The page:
I am staying at a resort called “Jony’s Beach Resort”. How did we pick this one? We just left it up to the travel agent. We had no clue ourselves where we should stay.

Travel day: Davao to Cebu, Cebu to Caticlan, Caticlan to Boracay

It has been a while since my last update from the Philippines. Things are great here, and I’m having a most interesting time — so interesting, in fact, that I haven’t had time to blog at all. But Fr. Placido and I just got to Boracay today, so I thought I’d take some time this evening in an Internet café and update everyone on my adventures. Check out the back posts for details!

A little piece of home

I have discovered something very interesting here in Davao: Canadian priests, especially those from Quebec, are held in very high regard. The whole diocese, you see, was originally founded 60+ years ago as a missionary project of the Prêtres des missions étrangères, and the very first bishop of the diocese was a French Canadian! I had a chance to visit his tomb in the cathedral, and then to visit the house of the p.m.e. fathers. They were so surprised, but so happy, to get a visit from home, and in true French-Canadian style offered great hospitality.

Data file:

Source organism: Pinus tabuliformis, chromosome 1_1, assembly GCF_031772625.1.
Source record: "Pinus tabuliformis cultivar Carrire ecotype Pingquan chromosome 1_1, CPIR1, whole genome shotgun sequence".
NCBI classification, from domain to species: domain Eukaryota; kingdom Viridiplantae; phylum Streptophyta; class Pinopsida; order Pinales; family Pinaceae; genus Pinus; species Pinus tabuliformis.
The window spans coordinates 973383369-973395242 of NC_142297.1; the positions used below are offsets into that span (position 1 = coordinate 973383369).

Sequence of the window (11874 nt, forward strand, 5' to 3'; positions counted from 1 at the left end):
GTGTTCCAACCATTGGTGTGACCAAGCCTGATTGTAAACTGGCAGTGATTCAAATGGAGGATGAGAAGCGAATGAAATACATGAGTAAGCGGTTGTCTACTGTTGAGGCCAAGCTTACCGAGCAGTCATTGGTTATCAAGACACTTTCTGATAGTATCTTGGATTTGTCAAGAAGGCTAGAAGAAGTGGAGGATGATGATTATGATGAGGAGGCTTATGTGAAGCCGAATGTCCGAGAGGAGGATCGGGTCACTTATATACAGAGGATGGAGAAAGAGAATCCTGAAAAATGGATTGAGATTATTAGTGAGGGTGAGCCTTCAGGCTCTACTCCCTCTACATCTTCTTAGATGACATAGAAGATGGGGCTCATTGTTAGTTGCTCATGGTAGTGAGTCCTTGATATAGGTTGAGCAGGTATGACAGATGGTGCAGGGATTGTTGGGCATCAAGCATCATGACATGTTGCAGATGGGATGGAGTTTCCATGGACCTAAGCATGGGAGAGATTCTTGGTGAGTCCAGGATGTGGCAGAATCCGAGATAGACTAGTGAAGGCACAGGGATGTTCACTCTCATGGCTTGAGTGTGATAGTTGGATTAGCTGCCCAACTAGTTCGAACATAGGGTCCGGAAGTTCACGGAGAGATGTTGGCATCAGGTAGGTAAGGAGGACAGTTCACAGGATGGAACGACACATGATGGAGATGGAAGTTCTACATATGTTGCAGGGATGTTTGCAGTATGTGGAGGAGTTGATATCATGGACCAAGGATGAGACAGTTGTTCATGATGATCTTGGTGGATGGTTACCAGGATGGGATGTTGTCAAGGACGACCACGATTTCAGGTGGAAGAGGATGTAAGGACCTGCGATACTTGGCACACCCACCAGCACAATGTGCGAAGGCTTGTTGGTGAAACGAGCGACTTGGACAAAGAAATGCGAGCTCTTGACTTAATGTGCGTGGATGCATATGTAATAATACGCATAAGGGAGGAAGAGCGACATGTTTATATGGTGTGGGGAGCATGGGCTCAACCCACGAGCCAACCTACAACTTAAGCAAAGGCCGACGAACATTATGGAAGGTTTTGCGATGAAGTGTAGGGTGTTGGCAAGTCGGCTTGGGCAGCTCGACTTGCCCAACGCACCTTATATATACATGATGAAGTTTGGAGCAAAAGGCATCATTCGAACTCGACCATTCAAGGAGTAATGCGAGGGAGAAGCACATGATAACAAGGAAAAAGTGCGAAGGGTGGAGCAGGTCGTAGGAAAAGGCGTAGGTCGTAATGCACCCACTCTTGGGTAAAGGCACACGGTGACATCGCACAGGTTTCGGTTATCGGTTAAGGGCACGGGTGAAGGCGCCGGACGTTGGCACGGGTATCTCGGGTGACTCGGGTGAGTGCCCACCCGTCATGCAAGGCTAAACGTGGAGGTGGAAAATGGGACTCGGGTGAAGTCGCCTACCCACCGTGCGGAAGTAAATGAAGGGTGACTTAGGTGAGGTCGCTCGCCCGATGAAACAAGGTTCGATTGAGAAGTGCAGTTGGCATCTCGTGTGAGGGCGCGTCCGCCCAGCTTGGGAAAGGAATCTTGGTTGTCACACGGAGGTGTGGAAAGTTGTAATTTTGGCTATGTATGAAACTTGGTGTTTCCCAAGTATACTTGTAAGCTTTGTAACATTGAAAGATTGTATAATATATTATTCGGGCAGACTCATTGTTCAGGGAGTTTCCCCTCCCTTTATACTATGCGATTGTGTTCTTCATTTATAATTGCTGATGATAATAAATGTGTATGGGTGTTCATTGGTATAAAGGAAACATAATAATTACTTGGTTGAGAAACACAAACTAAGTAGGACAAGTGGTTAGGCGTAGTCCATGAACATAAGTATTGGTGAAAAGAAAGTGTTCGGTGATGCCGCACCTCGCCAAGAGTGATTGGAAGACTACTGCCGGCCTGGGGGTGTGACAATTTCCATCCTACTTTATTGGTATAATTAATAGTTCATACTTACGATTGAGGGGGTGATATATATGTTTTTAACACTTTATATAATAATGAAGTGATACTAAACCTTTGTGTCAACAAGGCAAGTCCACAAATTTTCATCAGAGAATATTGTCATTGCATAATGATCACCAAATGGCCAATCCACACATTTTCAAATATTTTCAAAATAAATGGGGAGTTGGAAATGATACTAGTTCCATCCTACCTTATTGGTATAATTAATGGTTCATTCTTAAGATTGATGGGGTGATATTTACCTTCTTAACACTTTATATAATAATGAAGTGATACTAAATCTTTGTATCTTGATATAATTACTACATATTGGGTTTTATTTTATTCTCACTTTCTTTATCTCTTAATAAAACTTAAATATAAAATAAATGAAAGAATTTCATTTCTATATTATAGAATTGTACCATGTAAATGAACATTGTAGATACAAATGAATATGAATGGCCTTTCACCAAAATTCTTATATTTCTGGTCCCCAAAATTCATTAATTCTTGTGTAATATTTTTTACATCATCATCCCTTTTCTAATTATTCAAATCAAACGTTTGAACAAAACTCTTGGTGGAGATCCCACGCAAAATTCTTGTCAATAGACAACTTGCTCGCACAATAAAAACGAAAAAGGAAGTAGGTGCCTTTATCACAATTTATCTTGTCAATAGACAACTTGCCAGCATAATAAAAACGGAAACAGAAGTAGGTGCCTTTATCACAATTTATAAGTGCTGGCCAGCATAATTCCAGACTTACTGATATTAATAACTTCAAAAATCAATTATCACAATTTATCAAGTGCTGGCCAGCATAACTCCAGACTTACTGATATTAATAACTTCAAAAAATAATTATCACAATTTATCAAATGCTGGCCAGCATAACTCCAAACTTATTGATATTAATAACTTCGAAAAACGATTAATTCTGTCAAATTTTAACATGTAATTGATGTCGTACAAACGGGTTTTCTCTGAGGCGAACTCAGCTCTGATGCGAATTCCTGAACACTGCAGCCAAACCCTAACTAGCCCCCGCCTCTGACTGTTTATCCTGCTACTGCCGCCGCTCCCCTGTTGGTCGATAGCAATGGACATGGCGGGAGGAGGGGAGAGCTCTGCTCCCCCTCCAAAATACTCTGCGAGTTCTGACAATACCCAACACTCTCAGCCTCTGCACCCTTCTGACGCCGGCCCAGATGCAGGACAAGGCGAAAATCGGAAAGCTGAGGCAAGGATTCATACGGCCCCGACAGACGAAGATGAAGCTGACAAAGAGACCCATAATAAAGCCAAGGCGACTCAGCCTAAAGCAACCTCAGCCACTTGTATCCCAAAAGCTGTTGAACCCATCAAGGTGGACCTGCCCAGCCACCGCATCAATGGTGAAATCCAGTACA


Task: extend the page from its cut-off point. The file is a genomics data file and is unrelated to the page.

The Philippine Eagle Center

I’m currently in Davao, in southern Mindanao, staying at REMASE (an acronym which means REgional MAjor SEminary). The main visit of the day was to the Philippine Eagle Center, a conservation site aimed at educating the public about the endangered Philippine Eagle. They also have a captive breeding program, and have even managed to reintroduce a few birds into the wild. The Center is very impressive, but not nearly as impressive as the birds themselves.

The world’s smallest monkey

Today I had a chance to visit the Philippine Tarsier Sanctuary, a protected area to safeguard one of Bohol’s most fragile residents: the Tarsier, the world’s smallest monkey. And really cute, too! Apparently this is the creature that Stephen Spielberg based “E.T.” on. Unfortunately these tiny animals are threatened due to the destruction of their habitat, although some greater environmental awareness is slowly emerging.